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Oh yeah Hello there, I do totally understand what your talking about brother. It took me a second to actually think it over and go over the notes of the major scale and sequences in my head. Those are some awesome concepts you brought up there and I should adopt the same idea when I practice. After all it only gets easier to comprehend the more you think it over.

As far as starting on the A note in the E5 position I missed a key word in Kikos video. He was using the A note as the tonic note. (Its actually good to get the terminology down). Then he proceeded to explain going through the 7 shapes by breaking them up into two categories, the Major and Minor modes. Considering playing all the shapes from the A position for these different major and minor mode patterns gave it the feel for a different root note. (Or tonal center? I will have to look into the concept of the tonal center for each shape to be sure).

When you take a liner approach when using the G Major Scale (Starting on the third fret 6th low E string) and you learn all seven patterns as you move down the neck one note at a time and learn these different position patterns up and down, then move down one note at a time to the next pattern and repeat and etc. you will actually hear the different mode sounds and shapes as all the notes tie into the G major scale as the root note. (However each shape may have a different tonal center by using a different root note “Playing off the G major Scale” all the modes with different root notes tie into the G note . I will have to look into it some more…)

You could always check for an example on Alternate Picking Day 3 example 3. (Each shape moving up and down is a mode shape as follows starting with Ionion, Dorian, Phrygian, Lydian, Mixolydian, Aeolian and Locrian. I believe they all share the G note in common as they play of the G Major scale pattern…

Originally I knew the example of the major scale in all positions as desribed in the tabs for Alternate Picking Day 3, example 2 (to include the Natural and Harmonic Minor…) without fully understanding the whole concept… (Crazy to think I never played each pos. up and down…)

Well I believe I certainly was able to have an aha moment and connected some dots lol…

Thanks for you help brother and I will also look more intoo what you were explaining.

I hope what I explained above makes sense.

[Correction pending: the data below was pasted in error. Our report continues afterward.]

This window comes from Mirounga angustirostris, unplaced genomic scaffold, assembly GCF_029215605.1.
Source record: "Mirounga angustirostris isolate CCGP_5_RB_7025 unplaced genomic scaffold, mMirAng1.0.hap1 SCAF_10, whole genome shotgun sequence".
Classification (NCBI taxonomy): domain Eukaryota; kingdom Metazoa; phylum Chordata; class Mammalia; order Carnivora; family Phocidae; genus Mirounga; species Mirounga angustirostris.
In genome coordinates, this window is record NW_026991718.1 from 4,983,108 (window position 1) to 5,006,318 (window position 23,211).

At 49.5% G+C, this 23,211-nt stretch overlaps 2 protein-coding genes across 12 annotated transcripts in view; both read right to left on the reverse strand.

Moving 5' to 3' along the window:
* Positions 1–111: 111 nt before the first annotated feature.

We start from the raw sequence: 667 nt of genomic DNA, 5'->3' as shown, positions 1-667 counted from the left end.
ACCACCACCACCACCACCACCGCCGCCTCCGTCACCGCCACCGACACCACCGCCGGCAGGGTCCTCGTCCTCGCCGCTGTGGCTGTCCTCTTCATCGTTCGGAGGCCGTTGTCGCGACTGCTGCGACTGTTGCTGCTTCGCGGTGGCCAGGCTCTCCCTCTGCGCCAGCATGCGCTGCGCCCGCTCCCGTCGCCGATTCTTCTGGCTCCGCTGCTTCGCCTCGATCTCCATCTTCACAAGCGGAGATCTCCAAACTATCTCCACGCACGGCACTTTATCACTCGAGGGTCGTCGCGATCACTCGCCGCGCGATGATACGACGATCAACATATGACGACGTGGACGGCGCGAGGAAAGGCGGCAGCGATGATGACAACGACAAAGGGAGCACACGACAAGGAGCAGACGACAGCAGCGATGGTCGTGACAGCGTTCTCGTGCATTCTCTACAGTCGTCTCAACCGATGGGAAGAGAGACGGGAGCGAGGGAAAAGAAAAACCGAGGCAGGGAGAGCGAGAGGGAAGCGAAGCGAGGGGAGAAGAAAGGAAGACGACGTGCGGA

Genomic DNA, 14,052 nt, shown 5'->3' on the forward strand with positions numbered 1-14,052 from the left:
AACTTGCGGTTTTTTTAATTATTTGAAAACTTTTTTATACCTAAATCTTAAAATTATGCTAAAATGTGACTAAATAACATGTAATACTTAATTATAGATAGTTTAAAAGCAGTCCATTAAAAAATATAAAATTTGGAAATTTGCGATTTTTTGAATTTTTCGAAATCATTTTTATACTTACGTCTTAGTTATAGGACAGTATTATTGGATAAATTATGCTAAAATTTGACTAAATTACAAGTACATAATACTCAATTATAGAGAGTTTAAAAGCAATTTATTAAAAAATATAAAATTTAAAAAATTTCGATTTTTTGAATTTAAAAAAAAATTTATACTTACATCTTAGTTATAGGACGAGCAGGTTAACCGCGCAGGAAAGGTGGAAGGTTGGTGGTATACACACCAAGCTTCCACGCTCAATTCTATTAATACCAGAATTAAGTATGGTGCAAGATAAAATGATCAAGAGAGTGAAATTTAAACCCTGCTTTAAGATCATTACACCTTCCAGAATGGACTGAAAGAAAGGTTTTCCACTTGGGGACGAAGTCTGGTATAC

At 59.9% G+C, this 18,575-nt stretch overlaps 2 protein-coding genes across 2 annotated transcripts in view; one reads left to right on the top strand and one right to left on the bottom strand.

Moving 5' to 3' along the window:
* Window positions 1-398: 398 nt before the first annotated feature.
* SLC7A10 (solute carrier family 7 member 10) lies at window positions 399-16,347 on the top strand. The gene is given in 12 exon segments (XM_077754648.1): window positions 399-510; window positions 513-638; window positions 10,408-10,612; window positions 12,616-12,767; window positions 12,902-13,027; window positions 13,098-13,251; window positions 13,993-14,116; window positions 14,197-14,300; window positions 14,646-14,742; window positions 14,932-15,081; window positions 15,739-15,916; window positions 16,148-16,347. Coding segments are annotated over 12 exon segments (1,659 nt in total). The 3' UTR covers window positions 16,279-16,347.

Best Regards,

Frisco

I definitely feel like 30 min a day is like the least minimum however I do enjoy the full workout routine. I have noticed awesome improvements in my lead guitar playing abilities, in fact I never thought I could accomplish suc h a feat.

I do like rocking out and playing through my set list of well over 30 songs however when your just not feeling it it’s hard to play your music with intention of real feeling… Anyways I been feeling a little down lately that’s all. Good news is all things will eventually come to a pass.

Anyways, It’s hard to remember all those songs if I dont spend time going over them or keeping your set list together when you go out to perform.

What I do love about practicing every day is that it keeps me sharp. Even if it’s been a while since I’ve played a song, I can pick it up and put all the parts together pretty quickly.

Nice to chat brotha and I wish you a good experience playing on your guitar and practicing my friend.

Best Regards,

Frisco

I feel you Louie. I couldn’t have said it any better myself. I definitely want to build up my endurance, cordination, concept and sound to include all the muscle memory for an effortless playing delight. :blush:

I do like to go over the fundamentals concepts as they have helped me to discover my strengths and weaknesses and helped me to work in those areas where I need the most.

I have certainly noticed some serious improvement in my guitar playing ( particulary with the lead…) and it’s also always good to change your daily exercise routine once you get all the positions, shapes and exercises down.

I certainly hope you the best with your guitar playing and practice, it was certainly a pleasure talking with you my friend. :blush:

I will certainly take a look at the book you were talking about there. Thanks for the tip!

Best Regards,

Frisco

I find I retain more if I play all major modes one day then minor the next just to re enforce the voicings.
Then take the days routine and put it to a baking track…utilizing other scales and patterns.

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I find that very helpful as well… In fact I will break up the Alternate picking ex.3 on to three day into three separate exercises and I am having much success in getting things up to speed.

It’s such a wealth of information that I recomend, yes changing up your routine daily but keeping the same narrative.

I hope this helps brother,

One day at a time! :wink:

Frisco

Yes Frisco one day at a time!!
I just finished working five 12hour continental midnight shifts and miss my baby!! Amazing how strong my fingers feel after not being able to play hard for a few days. I think that can be good to rest the hands and also let the muscle memory and the brain absorb the info.
Cheers all, hope the course is coming along!!

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Absolutely true! I tend to be overzealous with practice and with time I came to realize that sometimes more is less. Hands are tired, movement of fingers is not precise and by forcing it I just risk injury and keep repeating bad motion due to fatigue. Whereas if I am forced to skip a day or two, the next day I practice I totally tear up the fingerboard (well, on my level, but you get the idea).

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My scheduled practice is two hours. I spend the first hour on skills, mechanics, technical and theory. I use Kiko’s practice framework.

The second hour I let it rip on my favorite or new songs, trying to build my timing and repertoire. I play along with backing tracks or the original, while standing, moving, working on stage presence (you know, paying attention to whether I would be boring if someone was watching/listening to me and being more engaging and animated).

Practice always goes by so fast every day and many times I have to modify the schedule because I don’t have two hours.